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Some Change

Posted by editor on November 17, 2005 at 8:43 AM PST


So long, getContentPane().add()

If you've seen Graham Hamilton's blog entry My Favorite (Dead) Java Boilerplate, then you know about how Mustang will obsolete the following boiler-plate Swing code:

   JFrame f = new JFrame ("Sample");
   JButton b = new JButton ("OK");
   f.getContentPane().add(b);

In earlier versions of Java, if you just did f.add(b),
it would compile, but you'd get a runtime exception.

OK, time to ask: why?

Hans Muller owns up to it, and has an explanatory history, in his weblog post JFrame.add() contentPane Pain: The Complete Story:

The 1.0 and 1.1 releases of Swing were delivered on the original Java 1.x platform. Our audience was AWT developers who typically wrote small apps by subclassing java.awt.Frame and overriding paint() or setting its layout manager and adding children. When we decided to create JFrame's substructure there was a debate about the wisdom of automatically mapping JFrame.add() to JFrame.getContentPane().add(). The reason I rejected that approach is that this "convenience" is a shallow illusion. To complete the illusion one would have to redirect get/setLayout(), and addComponentListener(), and getComponent() and getChildren() and so on. In addition to making it tough to actually get inside the JFrame itself, the complete illusion would be asymmetrical since the source of events or a layout manager's container wouldn't match what a developer would expect. So in the interest of consistency, not education, we did not automatically redirect JFrame.add() to the content pane.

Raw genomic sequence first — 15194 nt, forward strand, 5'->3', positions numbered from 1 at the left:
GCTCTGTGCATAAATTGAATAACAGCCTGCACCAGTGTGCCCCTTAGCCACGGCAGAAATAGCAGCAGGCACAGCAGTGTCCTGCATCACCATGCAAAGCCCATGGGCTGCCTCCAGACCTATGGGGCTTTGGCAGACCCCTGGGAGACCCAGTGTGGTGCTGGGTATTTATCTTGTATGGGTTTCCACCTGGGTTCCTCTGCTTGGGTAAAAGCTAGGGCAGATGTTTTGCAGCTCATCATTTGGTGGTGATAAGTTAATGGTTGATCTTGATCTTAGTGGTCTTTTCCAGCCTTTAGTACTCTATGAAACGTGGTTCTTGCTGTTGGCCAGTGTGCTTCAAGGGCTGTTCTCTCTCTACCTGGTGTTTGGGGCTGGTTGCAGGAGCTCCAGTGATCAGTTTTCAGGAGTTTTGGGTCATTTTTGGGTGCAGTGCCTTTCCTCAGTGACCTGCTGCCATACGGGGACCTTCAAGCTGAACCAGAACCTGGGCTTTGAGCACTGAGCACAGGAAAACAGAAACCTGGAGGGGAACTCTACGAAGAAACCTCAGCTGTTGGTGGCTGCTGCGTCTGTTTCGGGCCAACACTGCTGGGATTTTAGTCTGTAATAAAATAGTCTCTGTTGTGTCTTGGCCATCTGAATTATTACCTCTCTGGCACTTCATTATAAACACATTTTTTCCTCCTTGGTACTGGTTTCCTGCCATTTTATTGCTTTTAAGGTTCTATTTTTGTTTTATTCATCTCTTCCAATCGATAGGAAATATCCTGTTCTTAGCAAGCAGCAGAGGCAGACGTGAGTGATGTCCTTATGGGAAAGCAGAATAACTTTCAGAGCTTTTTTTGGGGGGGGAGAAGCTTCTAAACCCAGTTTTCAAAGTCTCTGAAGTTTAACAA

Also in today's Weblogs Konstantin I. Boudnik returns with Java. Quality. Metrics (part 4), which offers "more about quality methods and stuff ... we can use a few methods to insure our product quality and guarantee that we're digging at least in right direction. Another one I was about to mention is code coverage."

Arun Gupta discusses interoperability in
Sun (sleepless) in Seattle:
"Although it drizzled in Seattle most of last week, but Sun was prominent at least in one corner. 5 of us (Harold, Vivek, Mike, Manveen and myself) from Sun Microsystems attended the Microsoft hosted plugfest last week. This is part of Sun's effort to improve interoperability between Java and Microsoft's Windows Communication Foundation or WCF (a.k.a. Indigo)."


In our Featured Article, App-Managed JDBC DataSources with commons-dbcp, Ethan McCallum looks at managing your own database connection pool: "Need a connection pool but maybe not one provided by a container? This need still comes up in special cases--tightly managed environments, CD-ROM distribution, etc.--and there's no need to reinvent the wheel yourself. Ethan McCalllum shows how the Apache Commons package commons-dbcp can help."


rexguo has a JavaOne 2006 request Re: Desktop in today's Forums:
"Media presentation and management applications that include videos, photos and music. This is what a lot of people are using computers for. We are developing one such app and will be most happy to showcase it at JavaOne 2006 to show the power of Java2D and JSR-231."